It's already being built, and if they come, he'll sell it.
Real estate broker Stanley Rydzik wants to interest well-heeled foreigners in purchasing seven country estates in a Purchase, N.Y., development dubbed Stoneleigh Manor.
And he's depending on U.S.-based private bankers to help provide the financing for potential buyers of the homes, which go for $6 million apiece.
"Foreign nationals don't want to bring assets into the U.S. They're looking to be provided with money to do what they want to do," Mr. Rydzik said.
Earlier this year, he started marketing the estates overseas - an advertisement is running in the international editions of The Wall Street Journal - and plans to refer wealthy foreigners to New York-based private bankers.
The real estate broker suggests that buyers could use principal in foreign corporations or other equities as collateral for jumbo mortgages. He cites private banks with overseas offices as the type of institutions that could finance the sales.
"A lot of other big banks in the U.S. don't have the ability to check these people out or the offices around the world to serve them," Mr. Rydzik said.
Mr. Rydzik is clear on this point: he isn't expecting private bankers - a group of professionals that zealously guard the privacy of their clients - to turn him on to their best prospects.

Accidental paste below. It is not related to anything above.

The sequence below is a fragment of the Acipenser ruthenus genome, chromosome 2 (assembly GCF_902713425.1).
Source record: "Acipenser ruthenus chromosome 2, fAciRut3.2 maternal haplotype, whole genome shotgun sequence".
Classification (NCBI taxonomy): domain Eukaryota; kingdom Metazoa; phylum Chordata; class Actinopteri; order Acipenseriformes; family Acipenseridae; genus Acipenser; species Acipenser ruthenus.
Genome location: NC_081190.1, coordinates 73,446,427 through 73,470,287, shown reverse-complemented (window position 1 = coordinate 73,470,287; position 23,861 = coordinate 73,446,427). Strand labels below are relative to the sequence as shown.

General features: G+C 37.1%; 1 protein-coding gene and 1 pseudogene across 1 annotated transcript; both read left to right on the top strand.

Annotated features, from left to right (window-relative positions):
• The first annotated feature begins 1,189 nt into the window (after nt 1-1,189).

Rather, he is rubbing elbows in midtown Manhattan with private bankers in the hopes that they will be interested in developing more relationships with wealthy foreign nationals looking to buy homes from Mr. Rydzik.
But private bankers questioned the value of this type of referral for their businesses.
"The wealth pyramid is so tiny in other countries, there aren't that many names," said Barry R. Sloane, North American regional head of private banking for Credit Suisse, a Zurich-based bank with offices in 21 countries.
"Besides anybody looking at a $6 million house already has a connection to a large private bank," Mr. Sloane said.
Nevertheless, Mr. Rydzik says he's got at least one New York-based private banker interested and is talking to others. He wouldn't disclosed the names of his banking contacts.
The homes, he said, are designed to strike the fancy of foreigners interested in acquiring a new Georgian Colonial built with "old world craftsmanship."
"A lot of them look for the older homes for what I call instant heritage," Mr. Rydzik said.
The design and landscaping of the seven estates, which are currently under construction, have been inspired by the turn-of-the-century enclave of Tuxedo Park, on the other side of the Hudson River.